American Chestnut (all image credits Gary)
First, a bit of natural history. Please bear with me if you know this part already.
This is a shot of a small American Chestnut seedling, Castanea dentata, along the Reese Hollow Trail near Mercersburg, PA. This is from a healthy plant that nearly certainly will die within the next 10 years. Wikipedia tells us more:
Once an important hardwood timber tree, the American Chestnut is highly susceptible to chestnut blight, caused by an Asian bark fungus accidentally introduced into North America on imported Asiatic chestnut trees. The disease was first noticed on American Chestnut trees in what was then the New York Zoological Park in 1904. The airborne bark fungus spread 50 miles a year and in a few decades girdled and killed up to three billion American Chestnut trees. New shoots often sprout from the roots when the main stem dies, so the species has not yet become extinct. However, the stump sprouts rarely reach more than 6 meters (20 ft) in height before blight infection returns.
Here are 2 stunning historical facts:
It is estimated that the total number of chestnut trees in eastern North America was over three billion, and that 25 percent of the trees in the Appalachian Mountains were American Chestnut.
The number of large surviving American Chestnut trees over 60 centimeters (24 in) in diameter within the tree's former range is probably fewer than 100.
I always get excited when I see chestnut saplings when I run along the ridges of the Allegheny Mountains. They speak to me of perseverance and of hope.
The American Chestnut Foundation is aggressively working to develop a blight-resistant strain, and results thus far look promising. So there is a very good chance that the chestnut may be successfully reintroduced here in the U.S. Read more on that valiant effort here.
You'd think with that long introduction, and my title--The Return of American Chestnut to the Forest--that this post would be about hopes for restoring the American Chestnut to its former glory.
But no, you'd be wrong. This post is about a single piece of American Chestnut board from over a century ago. I just returned it to the forest.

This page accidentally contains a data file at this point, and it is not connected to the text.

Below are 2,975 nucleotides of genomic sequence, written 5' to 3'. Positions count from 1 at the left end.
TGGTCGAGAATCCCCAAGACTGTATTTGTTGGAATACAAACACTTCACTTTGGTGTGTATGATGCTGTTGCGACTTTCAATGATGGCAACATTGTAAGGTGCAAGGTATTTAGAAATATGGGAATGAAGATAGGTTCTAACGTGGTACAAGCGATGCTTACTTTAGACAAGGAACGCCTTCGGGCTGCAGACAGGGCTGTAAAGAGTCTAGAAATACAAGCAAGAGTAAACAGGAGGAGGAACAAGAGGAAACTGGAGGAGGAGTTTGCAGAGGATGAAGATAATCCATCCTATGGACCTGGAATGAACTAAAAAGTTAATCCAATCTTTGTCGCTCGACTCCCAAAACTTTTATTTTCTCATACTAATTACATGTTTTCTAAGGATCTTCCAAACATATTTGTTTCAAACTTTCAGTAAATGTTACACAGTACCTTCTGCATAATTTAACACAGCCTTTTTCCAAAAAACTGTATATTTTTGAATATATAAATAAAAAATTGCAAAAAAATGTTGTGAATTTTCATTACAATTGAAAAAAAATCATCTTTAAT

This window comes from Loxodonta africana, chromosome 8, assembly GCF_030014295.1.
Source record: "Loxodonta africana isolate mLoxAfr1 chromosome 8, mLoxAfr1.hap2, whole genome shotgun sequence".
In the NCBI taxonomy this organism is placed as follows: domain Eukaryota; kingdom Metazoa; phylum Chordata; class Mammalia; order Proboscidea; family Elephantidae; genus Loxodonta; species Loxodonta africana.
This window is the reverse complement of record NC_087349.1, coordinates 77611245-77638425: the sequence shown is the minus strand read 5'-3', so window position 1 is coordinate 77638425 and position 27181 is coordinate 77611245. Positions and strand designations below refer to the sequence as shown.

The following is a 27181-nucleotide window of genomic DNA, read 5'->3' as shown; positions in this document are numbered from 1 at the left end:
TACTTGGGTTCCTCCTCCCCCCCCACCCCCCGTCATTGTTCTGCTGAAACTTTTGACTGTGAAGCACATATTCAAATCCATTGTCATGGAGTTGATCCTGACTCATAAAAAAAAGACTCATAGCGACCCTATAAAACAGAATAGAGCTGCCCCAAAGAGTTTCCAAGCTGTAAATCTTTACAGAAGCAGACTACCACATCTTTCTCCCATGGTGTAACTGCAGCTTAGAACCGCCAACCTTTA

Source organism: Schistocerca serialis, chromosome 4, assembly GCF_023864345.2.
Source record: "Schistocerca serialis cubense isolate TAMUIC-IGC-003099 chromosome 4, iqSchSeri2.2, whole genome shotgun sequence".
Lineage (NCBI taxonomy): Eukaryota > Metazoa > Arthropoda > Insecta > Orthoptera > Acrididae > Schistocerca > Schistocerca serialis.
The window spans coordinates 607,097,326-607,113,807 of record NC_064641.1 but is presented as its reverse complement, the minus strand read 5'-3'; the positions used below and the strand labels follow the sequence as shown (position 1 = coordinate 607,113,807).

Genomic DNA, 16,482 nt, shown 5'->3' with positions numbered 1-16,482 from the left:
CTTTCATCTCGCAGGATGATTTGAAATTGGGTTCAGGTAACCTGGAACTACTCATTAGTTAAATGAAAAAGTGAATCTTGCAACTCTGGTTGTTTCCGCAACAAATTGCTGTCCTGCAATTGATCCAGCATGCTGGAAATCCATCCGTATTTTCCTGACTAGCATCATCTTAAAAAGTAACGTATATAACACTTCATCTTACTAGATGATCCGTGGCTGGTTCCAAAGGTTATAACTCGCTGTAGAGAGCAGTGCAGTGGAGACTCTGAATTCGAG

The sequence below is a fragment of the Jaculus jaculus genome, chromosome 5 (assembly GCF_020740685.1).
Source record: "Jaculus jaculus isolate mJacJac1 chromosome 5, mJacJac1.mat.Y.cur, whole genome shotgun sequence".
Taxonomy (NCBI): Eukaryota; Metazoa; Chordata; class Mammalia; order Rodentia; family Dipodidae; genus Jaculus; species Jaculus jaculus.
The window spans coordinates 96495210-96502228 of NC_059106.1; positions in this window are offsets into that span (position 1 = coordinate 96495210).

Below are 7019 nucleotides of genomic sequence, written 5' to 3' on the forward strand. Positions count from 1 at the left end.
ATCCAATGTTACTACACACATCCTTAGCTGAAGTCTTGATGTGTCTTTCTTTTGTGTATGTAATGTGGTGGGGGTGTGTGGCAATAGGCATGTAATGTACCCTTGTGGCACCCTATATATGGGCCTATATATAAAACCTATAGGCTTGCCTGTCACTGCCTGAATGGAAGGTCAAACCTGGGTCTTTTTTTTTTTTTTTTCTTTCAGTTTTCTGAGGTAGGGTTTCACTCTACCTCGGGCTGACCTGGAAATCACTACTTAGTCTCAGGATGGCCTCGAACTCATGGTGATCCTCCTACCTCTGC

The board was a leftover from from a chestnut-sided barn (that still stands) near Tower City, PA, that was probably built by the bride's great-great grandfather in the late 1800s. When I say "leftover," the builder left a stack of unused exterior sheathing boards inside the barn for future use in replacing siding that might fail in the future. These extras were not needed due to the bulletproof nature and durability of chestnut, which was the early natural version of pressure-treated lumber.
Well, 100+ years on, when the ancestral family farm was finally (and sadly) sold off, my father-in-law gave me a couple of these boards. Why? So I could create some birdhouses for wrens, that would have legacy value for family members. I've done that.
He didn't get all sentimental about the wood or the tragedy that befell the chestnut, he just gave me the boards--no, he entrusted the boards to me--and each of us knew both sides of the unspoken back story.
So it was with this background that as a Potomac Appalachian Trail Club (PATC) trail overseer, I came to need a piece of wood that was a full 1" in thickness, not the nominal 1" dimension lumber from Lowes that actually measures a scant 3/4" thick. This board was to fit snugly underneath and become the rot-resistant stout base of a vintage rural mailbox that I just installed for a trail register. It's located along the Tuscarora Trail at its junction with the Reese Hollow Trail just west of Mercersburg, PA.
The base of the mailbox--that fits up inside the recessed bottom of the mailbox--is made, as you will have guessed by now, from one of those old American Chestnut boards.
The base prior to installing the mailbox
And with the mailbox in place
So if you ever get the chance to hike this part of the Tuscarora Trail and chance upon this trail register, sit down beside the trail post and take a glance up under the mailbox. Reach under and touch that old wood and just ponder a bit.
The trail is a good place for pondering.